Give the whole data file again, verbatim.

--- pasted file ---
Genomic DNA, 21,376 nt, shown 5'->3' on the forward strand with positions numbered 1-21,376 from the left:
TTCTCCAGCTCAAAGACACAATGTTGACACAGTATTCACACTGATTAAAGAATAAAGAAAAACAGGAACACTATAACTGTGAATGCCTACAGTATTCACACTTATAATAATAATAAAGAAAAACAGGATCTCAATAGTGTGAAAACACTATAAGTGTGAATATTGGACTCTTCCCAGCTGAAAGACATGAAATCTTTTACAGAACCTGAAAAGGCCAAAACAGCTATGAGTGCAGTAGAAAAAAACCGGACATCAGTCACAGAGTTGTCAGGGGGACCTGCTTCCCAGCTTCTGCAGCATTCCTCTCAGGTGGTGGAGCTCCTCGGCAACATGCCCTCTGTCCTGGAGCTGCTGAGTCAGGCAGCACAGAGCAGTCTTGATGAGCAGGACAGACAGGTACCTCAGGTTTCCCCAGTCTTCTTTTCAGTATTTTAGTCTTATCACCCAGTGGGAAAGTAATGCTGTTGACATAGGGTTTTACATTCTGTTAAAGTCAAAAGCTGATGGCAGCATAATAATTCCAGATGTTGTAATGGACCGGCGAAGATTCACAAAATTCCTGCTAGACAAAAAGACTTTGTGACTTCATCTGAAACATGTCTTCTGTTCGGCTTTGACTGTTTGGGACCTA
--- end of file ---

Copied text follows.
Genomic DNA, 21,376 nt, shown 5'->3' on the forward strand with positions numbered 1-21,376 from the left:
TTCTCCAGCTCAAAGACACAATGTTGACACAGTATTCACACTGATTAAAGAATAAAGAAAAACAGGAACACTATAACTGTGAATGCCTACAGTATTCACACTTATAATAATAATAAAGAAAAACAGGATCTCAATAGTGTGAAAACACTATAAGTGTGAATATTGGACTCTTCCCAGCTGAAAGACATGAAATCTTTTACAGAACCTGAAAAGGCCAAAACAGCTATGAGTGCAGTAGAAAAAAACCGGACATCAGTCACAGAGTTGTCAGGGGGACCTGCTTCCCAGCTTCTGCAGCATTCCTCTCAGGTGGTGGAGCTCCTCGGCAACATGCCCTCTGTCCTGGAGCTGCTGAGTCAGGCAGCACAGAGCAGTCTTGATGAGCAGGACAGACAGGTACCTCAGGTTTCCCCAGTCTTCTTTTCAGTATTTTAGTCTTATCACCCAGTGGGAAAGTAATGCTGTTGACATAGGGTTTTACATTCTGTTAAAGTCAAAAGCTGATGGCAGCATAATAATTCCAGATGTTGTAATGGACCGGCGAAGATTCACAAAATTCCTGCTAGACAAAAAGACTTTGTGACTTCATCTGAAACATGTCTTCTGTTCGGCTTTGACTGTTTGGGACCTA